Ember Duke | Staff Writer
Thousands gathered at the Pittsburgh Zoo & Aquarium early Sunday morning to fundraise and spread awareness of kidney disease at the city’s annual Kidney Walk.
Hosted by the National Kidney Foundation, which provides care, knowledge and support across the country, the walk was a moment of positivity for those whose lives have been uprooted by the disease.
Development manager for Western Pa.’s branch of the foundation Molly Doehring was excited by this year’s turnout. She hoped the walk would educate people and encourage them to get tested for possible kidney match donation.
“It’s about coming together, celebrating life. Lots of people who attend this obviously have a connection to kidney disease whether they are a patient themselves or they know somebody,” Doehring said. “It’s bringing people together and making people aware that kidney disease is so prevalent in our community.”
Every year, the walk raises over $200,000 to be re-dispersed within the region. Roughly 80% of every dollar goes to research and programs like The Big Ask, The Big Give, which teaches patients how to ask for a kidney transplant and Drive for Dialysis, which provides comforts for patients on dialysis.
Though small, kidneys are crucial to healthy body functions. They filter waste in the bloodstream, help regulate blood pressure and help maintain the production of nutrients like calcium and production, according to The National Kidney Foundation website.
The leading causes are diabetes and high blood pressure, but other factors such as family history and autoimmune diseases also put people at risk. Kidney failure is treated by dialysis, which supplements the kidney functions or a kidney transplant. Doehring said that early intervention can prevent the disease from worsening, but many do not realize they have it.
“Unfortunately, people don’t find out until it’s in a later stage because that’s when you start getting symptoms,” Doehring said. “But we really just try to preach ‘ask your doctor,’ especially if you have one of the risk factors. All you really need to do is ask your doctor for a simple urinalysis.”
Keynote speaker Taylor Myer shared her story of conquering stage 5 kidney failure to rouse the crowd’s spirits before embarking on the three-mile walk.
“I had to adjust to life with kidney disease,” she said. “I also urge all of you to please sign up to be a living donor because if it wasn’t for my wonderful donor, Shelly, I wouldn’t have the opportunity of a second life.”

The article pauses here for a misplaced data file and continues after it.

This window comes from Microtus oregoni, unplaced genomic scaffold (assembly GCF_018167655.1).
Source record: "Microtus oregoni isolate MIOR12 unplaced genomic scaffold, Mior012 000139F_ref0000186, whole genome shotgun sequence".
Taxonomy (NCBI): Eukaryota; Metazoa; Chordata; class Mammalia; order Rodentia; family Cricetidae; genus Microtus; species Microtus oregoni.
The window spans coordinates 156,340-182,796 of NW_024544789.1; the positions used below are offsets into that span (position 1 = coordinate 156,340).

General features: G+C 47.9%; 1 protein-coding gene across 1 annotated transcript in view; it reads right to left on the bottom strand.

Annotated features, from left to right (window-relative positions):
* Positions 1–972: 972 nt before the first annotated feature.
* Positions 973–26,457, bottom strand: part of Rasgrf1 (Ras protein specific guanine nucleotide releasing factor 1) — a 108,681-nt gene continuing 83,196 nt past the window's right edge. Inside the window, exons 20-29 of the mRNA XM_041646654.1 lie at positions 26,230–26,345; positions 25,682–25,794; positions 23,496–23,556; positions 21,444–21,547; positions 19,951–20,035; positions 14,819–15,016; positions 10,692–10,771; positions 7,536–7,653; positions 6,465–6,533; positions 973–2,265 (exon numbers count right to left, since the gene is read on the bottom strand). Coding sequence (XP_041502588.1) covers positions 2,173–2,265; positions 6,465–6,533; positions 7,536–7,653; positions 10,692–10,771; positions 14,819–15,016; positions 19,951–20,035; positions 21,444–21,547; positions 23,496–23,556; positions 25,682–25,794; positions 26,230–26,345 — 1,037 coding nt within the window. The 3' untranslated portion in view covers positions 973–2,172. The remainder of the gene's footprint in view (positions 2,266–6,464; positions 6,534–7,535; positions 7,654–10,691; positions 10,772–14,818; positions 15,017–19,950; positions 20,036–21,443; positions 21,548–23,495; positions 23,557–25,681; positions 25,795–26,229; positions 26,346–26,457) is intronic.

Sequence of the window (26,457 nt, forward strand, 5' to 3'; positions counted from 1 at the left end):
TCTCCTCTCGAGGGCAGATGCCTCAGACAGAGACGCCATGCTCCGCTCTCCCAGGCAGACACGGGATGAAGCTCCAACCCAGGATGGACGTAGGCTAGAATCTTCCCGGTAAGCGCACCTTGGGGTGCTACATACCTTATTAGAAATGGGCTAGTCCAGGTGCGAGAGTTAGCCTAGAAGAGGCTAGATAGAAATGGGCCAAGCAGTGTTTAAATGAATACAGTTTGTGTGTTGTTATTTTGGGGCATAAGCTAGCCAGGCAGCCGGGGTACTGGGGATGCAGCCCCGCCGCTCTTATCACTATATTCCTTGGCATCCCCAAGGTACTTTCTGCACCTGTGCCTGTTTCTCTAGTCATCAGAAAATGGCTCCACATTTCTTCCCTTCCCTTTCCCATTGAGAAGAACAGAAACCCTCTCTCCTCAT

The event brought a sense of community for transplant recipients like Oula Khalifa, who has battled kidney disease for over 15 years.
“We raised so much money, so it’s awesome to see the participants. It’s been amazing to see how many people are affected by kidney disease but then how many people’s lives get better. And the ones that haven’t made it— we can remember them still,” she said.
In the three walks she has attended, Khalifa has always felt the walk was successful in its efforts to inform the public, saying it was not until she had kidney disease herself that she, her family or her friends knew more about its impact.
Khalifa’s friends now come yearly to support and to help fundraise.
Khlood Salman, associate nursing professor at Duquesne, said that being proactive about kidney health can prevent its intensity.
“The best thing is prevention and early identification. Prevention includes screenings periodically like check ups, even if they don’t feel any symptoms they should get screening and check ups,” she said. “And If they find any symptoms like burning during urination for example or pain on the side of the body, or anything they should go to the doctor and check it.”
She also recommended keeping a clean diet and lifestyle so the kidney does not have to filter excess toxins from the body.
“The best thing for the kidney is to drink water,” she said.
Courtney Martin, a fellow transplant recipient, pointed out that kidney disease is often overlooked, and she was grateful to see people acknowledge the issue since so many individuals endure it. She believed that the annual walk provides necessary information about the disease.
Todd Diperna, who has been on dialysis for a year and is awaiting a transplant, was happy that the walk brought his family together and served as a moment of inspiration rather than something negative.
“Everybody’s been so nice. I’ve been running into a lot of different people,” he said.
Diperna urged people to get tested and learn what they can do to prevent others from struggling.
“It’s a silent killer, always get your blood checked ’cause you don’t know,” he said.
The National Kidney Foundation takes donations until Dec. 31 and hopes to raise 30,000 more dollars to meet its yearly goal.
To donate visit: https://www.kidney.org/